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Monthly Archives: June 2015

Help to calculate the cost of care

Working out the cost of care has never been easy. But when you're dealing with a diagnosis of dementia, its a subject that will require your attention.

Doing some forward planning before care becomes essential can really help sort out your options and put you in a position to make well-informed choices.

Surprisingly, residential care home costs vary significantly according to which part of the country you live in, and even between care homes in the same area.

So the BBC have produced an easy to use “Care Calculator” which can help you work out the cost of care in the area of the UK in which you live. By entering your postcode, and then answering a few simple questions about your income and savings, the calculator gives you the average cost of care- whether in a residential setting or for help in the home.

Whether you’re planning ahead and trying to allocate savings to meet possible future care needs, or are looking at immediate options and want to compare one provider against another, the care calculator provides an immediate cost estimate and useful starting point for further investigation.

The BBC Care Calculator has been welcomed by government and charities alike.

This calculator is a fantastic resource. It gives you lots of great information and is what public sector broadcasting is all about. I’m really impressed.

Norman LambFormer Care Minister 
Caroline Abrahams
Age UK

The BBC’s care cap calculator is a useful tool that brings some clarity to a complicated system.

Click here to link through to the BBC Care Calculator

or visit www.bbc.co.uk/news/health-30990913

For further information on Care funding and the Cap on care costs proposed for April 2016 visit BBC news: How the cap on care costs works

When is the right time to give up driving?

Although driving may feel like an automatic activity to experienced motorists, it actually requires complex interactions between eyes, brain and muscles, along with rapid reaction responses to deal with unexpected circumstances.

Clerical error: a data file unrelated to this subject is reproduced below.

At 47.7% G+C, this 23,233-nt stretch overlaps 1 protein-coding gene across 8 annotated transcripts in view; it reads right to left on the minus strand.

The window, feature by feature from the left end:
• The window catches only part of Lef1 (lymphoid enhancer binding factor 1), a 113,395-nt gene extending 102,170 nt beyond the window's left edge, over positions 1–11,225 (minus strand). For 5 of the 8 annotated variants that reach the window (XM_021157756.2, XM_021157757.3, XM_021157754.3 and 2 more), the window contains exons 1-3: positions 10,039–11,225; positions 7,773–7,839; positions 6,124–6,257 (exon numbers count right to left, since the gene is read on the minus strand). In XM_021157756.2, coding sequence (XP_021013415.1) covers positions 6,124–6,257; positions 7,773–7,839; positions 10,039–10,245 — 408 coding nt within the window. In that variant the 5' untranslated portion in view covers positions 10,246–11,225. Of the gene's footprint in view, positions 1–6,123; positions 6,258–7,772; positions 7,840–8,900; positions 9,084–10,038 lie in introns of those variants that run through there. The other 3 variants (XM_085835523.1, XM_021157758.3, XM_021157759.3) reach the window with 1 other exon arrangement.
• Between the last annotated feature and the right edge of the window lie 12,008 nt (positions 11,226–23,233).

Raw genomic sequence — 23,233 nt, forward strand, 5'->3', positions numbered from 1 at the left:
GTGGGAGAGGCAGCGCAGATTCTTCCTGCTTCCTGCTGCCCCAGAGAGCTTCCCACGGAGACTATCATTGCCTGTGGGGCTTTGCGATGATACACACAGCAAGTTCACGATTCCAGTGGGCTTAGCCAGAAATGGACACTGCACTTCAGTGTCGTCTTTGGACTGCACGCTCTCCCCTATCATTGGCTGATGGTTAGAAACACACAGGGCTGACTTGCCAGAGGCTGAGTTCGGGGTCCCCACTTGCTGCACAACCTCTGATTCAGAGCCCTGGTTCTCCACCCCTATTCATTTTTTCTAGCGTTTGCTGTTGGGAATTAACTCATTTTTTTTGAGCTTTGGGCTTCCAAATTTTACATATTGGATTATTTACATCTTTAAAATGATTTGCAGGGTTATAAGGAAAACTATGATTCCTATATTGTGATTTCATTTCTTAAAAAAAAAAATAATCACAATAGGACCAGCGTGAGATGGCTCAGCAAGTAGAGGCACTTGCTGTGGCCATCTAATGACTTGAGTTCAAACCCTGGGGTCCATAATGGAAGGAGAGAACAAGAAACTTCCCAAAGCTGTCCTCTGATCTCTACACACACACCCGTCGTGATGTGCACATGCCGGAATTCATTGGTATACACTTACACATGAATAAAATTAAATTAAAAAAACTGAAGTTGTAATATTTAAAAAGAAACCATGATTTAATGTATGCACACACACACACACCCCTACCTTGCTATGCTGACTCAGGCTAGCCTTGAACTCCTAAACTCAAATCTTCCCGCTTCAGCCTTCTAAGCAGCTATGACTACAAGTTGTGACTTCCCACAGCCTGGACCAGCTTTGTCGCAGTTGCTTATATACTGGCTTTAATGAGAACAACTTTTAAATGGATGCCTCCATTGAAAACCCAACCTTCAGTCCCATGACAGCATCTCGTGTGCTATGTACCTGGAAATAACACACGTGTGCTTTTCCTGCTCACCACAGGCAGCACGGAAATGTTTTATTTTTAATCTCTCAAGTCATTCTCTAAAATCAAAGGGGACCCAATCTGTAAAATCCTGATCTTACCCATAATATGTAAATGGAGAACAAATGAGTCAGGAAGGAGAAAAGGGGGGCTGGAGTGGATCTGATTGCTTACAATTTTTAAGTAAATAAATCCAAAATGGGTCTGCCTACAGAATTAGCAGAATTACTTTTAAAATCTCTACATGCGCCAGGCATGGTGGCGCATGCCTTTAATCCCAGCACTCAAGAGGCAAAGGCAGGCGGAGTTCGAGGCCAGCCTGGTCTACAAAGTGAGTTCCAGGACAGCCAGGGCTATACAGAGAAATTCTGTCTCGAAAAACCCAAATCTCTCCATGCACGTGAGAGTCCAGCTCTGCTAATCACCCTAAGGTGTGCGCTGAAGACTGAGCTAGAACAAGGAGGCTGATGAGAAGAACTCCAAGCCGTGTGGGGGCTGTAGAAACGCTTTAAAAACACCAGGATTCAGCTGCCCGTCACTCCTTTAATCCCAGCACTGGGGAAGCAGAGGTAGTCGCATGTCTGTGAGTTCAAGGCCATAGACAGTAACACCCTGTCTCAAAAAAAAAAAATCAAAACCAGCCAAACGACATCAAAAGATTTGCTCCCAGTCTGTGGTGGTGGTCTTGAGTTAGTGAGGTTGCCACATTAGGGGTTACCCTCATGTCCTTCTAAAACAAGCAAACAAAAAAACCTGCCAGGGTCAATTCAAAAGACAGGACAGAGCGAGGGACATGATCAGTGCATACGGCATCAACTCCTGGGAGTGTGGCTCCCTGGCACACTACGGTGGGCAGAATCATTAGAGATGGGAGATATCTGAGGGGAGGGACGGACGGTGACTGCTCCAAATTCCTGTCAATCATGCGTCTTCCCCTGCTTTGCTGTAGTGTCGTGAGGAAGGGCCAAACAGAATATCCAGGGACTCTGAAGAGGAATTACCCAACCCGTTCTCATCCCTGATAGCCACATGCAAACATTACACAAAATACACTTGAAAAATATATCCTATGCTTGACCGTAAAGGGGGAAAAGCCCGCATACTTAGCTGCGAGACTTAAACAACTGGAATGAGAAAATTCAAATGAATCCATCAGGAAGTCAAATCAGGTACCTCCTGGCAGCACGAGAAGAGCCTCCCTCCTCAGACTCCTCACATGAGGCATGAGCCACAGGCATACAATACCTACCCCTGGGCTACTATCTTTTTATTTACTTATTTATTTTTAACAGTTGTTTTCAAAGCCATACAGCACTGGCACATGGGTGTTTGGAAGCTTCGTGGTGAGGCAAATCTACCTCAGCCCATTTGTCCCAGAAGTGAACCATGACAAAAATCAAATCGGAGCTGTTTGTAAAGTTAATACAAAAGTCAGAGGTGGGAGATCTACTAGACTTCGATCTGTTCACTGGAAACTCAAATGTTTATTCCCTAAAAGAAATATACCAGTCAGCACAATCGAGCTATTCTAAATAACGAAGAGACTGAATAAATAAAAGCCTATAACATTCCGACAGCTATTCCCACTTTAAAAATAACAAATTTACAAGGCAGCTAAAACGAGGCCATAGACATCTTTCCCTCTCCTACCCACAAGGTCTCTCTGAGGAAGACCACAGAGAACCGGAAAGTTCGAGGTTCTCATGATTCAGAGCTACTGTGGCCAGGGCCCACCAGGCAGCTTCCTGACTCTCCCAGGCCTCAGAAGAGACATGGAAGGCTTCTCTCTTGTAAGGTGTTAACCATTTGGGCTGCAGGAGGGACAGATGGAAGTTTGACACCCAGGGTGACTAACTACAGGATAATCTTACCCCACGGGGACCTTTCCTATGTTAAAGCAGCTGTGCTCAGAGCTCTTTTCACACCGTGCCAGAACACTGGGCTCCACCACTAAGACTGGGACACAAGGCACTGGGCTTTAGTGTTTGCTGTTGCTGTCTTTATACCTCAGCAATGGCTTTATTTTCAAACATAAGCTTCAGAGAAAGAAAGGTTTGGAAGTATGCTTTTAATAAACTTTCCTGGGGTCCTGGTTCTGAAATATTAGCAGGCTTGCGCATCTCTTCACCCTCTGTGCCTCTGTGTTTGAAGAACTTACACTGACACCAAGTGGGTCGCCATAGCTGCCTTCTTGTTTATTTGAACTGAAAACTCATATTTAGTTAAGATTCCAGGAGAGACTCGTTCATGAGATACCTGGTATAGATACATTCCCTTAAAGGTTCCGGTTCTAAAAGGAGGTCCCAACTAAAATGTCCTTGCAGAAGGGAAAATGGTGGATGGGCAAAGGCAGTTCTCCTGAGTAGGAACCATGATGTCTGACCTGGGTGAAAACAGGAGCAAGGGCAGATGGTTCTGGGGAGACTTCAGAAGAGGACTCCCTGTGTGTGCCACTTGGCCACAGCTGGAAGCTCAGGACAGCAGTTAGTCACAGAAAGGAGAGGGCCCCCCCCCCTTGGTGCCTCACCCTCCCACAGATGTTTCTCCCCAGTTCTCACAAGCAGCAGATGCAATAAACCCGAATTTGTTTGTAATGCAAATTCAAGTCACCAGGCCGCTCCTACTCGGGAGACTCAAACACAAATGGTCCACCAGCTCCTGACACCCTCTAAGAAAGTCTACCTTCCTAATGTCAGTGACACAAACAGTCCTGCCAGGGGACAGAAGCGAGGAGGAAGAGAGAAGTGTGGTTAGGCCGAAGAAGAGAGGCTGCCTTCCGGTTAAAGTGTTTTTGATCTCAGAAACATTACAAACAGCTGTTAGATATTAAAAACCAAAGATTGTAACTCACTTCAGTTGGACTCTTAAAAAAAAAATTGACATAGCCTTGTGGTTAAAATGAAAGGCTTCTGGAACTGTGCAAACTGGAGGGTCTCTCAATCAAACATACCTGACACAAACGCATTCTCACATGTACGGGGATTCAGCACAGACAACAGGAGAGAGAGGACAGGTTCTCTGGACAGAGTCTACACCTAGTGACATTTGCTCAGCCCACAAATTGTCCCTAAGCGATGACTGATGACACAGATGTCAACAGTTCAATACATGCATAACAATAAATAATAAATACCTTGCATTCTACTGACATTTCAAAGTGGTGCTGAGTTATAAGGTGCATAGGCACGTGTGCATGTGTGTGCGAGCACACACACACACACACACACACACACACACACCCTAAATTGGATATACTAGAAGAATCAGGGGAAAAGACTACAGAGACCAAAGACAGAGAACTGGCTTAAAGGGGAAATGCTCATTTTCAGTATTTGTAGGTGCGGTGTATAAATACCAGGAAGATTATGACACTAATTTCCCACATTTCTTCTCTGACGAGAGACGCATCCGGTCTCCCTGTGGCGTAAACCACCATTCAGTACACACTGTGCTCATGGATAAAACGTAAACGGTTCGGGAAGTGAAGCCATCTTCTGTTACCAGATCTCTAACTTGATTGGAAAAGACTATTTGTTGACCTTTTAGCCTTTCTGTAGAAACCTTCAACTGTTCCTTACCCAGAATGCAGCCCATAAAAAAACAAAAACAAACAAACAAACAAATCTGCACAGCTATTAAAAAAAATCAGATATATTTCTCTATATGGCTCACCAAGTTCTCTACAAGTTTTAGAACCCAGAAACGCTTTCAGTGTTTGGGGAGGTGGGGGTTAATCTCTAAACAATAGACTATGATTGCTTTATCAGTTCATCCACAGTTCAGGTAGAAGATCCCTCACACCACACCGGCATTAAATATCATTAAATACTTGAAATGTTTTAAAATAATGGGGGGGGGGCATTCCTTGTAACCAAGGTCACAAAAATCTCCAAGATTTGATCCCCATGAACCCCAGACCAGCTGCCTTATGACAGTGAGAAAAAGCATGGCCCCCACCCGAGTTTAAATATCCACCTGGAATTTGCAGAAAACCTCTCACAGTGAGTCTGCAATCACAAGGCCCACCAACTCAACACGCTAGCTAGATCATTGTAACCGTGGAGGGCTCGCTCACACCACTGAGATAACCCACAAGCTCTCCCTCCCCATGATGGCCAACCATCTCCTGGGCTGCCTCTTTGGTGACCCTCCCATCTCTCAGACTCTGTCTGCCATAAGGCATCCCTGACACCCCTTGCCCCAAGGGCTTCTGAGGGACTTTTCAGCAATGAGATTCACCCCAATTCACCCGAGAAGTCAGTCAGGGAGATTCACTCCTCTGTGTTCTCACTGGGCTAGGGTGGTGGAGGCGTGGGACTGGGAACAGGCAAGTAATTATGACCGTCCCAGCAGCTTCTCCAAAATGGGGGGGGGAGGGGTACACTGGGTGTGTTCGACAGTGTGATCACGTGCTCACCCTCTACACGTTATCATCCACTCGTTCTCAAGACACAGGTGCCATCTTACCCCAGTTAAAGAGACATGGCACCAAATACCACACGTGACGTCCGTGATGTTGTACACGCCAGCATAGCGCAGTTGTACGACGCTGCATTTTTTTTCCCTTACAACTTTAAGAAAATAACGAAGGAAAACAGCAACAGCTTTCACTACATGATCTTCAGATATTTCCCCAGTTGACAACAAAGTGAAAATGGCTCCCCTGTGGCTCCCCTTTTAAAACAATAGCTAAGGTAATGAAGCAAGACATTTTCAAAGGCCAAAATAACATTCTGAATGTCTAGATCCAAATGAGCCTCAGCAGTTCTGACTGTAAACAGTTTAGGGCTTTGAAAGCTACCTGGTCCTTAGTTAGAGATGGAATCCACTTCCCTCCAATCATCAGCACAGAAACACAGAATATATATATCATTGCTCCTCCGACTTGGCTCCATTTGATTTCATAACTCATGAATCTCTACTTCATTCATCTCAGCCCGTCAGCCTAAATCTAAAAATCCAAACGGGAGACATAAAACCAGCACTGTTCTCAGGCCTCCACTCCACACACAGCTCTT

Dementia will eventually erode these skills and at some point the difficult decision will have to be made to give up driving. Exactly when this will be depends very much on the individual. 

Some people lose their confidence behind the wheel early on and decide, for themselves, to make alternative transport arrangements soon after their diagnosis. Others are able to carry on driving safely for several years. 

Safety of course has to be the key factor in the decision.

Here families and friends have a valuable role to play as too often people with dementia under-estimate the effect their symptoms are having on their ability to drive. 

However hard it may be to accept, the following are all warning signs that its time to quit:

  • Forgetting how to locate familiar places
  • Failing to observe traffic signs
  • Making slow or poor decisions in traffic
  • Driving at an inappropriate speed
  • Becoming angry or confused while driving
  • Hitting curbs
  • Using poor lane control
  • Making errors at junctions
  • Confusing the brake and gas pedals
  • Returning from a routine drive later than usual
  • Forgetting the destination you are driving to during the trip

When the time comes, support, patience and understanding from carers and family members will be essential to help make the necessary adjustments to lifestyle and potential loss of independence.

​Discussions on the subject are rarely easy, and sadly,its a common reaction for the person affected to become angry and resentful when the subject is raised. With this in mind, the Alzheimer's Association in the USA have produced a few YouTube video clips which, with any luck, will give you a few ideas on how to get the ball rolling.